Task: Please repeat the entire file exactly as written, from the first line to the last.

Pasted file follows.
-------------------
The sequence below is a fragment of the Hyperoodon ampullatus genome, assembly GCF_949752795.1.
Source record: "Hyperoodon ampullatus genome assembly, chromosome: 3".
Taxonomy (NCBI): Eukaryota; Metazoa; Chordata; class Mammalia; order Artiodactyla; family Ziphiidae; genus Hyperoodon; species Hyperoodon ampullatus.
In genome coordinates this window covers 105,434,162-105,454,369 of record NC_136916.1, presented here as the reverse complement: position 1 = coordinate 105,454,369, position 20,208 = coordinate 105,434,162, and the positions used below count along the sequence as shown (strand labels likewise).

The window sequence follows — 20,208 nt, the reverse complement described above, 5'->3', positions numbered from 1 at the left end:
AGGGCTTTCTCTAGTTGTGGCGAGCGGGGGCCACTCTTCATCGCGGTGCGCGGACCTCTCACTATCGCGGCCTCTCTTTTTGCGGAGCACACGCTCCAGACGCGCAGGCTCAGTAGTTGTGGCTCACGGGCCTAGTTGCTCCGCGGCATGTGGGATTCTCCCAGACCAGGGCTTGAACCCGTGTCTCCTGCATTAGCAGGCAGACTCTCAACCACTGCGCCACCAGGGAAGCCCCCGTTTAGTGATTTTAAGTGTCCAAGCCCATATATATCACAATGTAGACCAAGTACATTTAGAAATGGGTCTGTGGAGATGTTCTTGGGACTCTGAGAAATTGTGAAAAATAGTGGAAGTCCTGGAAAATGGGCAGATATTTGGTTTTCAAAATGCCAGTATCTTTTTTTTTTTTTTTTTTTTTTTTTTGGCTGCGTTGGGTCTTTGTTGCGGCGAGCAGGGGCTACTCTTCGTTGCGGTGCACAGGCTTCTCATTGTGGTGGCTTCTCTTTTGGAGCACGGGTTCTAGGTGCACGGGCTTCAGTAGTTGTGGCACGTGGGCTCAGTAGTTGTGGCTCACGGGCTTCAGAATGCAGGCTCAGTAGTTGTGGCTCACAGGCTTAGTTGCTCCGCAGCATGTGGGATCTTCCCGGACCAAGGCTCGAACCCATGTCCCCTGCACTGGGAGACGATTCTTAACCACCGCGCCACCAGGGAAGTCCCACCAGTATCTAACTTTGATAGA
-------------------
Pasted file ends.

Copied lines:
The sequence below is a fragment of the Hyperoodon ampullatus genome, assembly GCF_949752795.1.
Source record: "Hyperoodon ampullatus genome assembly, chromosome: 3".
Taxonomy (NCBI): Eukaryota; Metazoa; Chordata; class Mammalia; order Artiodactyla; family Ziphiidae; genus Hyperoodon; species Hyperoodon ampullatus.
In genome coordinates this window covers 105,434,162-105,454,369 of record NC_136916.1, presented here as the reverse complement: position 1 = coordinate 105,454,369, position 20,208 = coordinate 105,434,162, and the positions used below count along the sequence as shown (strand labels likewise).

The window sequence follows — 20,208 nt, the reverse complement described above, 5'->3', positions numbered from 1 at the left end:
AGGGCTTTCTCTAGTTGTGGCGAGCGGGGGCCACTCTTCATCGCGGTGCGCGGACCTCTCACTATCGCGGCCTCTCTTTTTGCGGAGCACACGCTCCAGACGCGCAGGCTCAGTAGTTGTGGCTCACGGGCCTAGTTGCTCCGCGGCATGTGGGATTCTCCCAGACCAGGGCTTGAACCCGTGTCTCCTGCATTAGCAGGCAGACTCTCAACCACTGCGCCACCAGGGAAGCCCCCGTTTAGTGATTTTAAGTGTCCAAGCCCATATATATCACAATGTAGACCAAGTACATTTAGAAATGGGTCTGTGGAGATGTTCTTGGGACTCTGAGAAATTGTGAAAAATAGTGGAAGTCCTGGAAAATGGGCAGATATTTGGTTTTCAAAATGCCAGTATCTTTTTTTTTTTTTTTTTTTTTTTTTTGGCTGCGTTGGGTCTTTGTTGCGGCGAGCAGGGGCTACTCTTCGTTGCGGTGCACAGGCTTCTCATTGTGGTGGCTTCTCTTTTGGAGCACGGGTTCTAGGTGCACGGGCTTCAGTAGTTGTGGCACGTGGGCTCAGTAGTTGTGGCTCACGGGCTTCAGAATGCAGGCTCAGTAGTTGTGGCTCACAGGCTTAGTTGCTCCGCAGCATGTGGGATCTTCCCGGACCAAGGCTCGAACCCATGTCCCCTGCACTGGGAGACGATTCTTAACCACCGCGCCACCAGGGAAGTCCCACCAGTATCTAACTTTGATAGA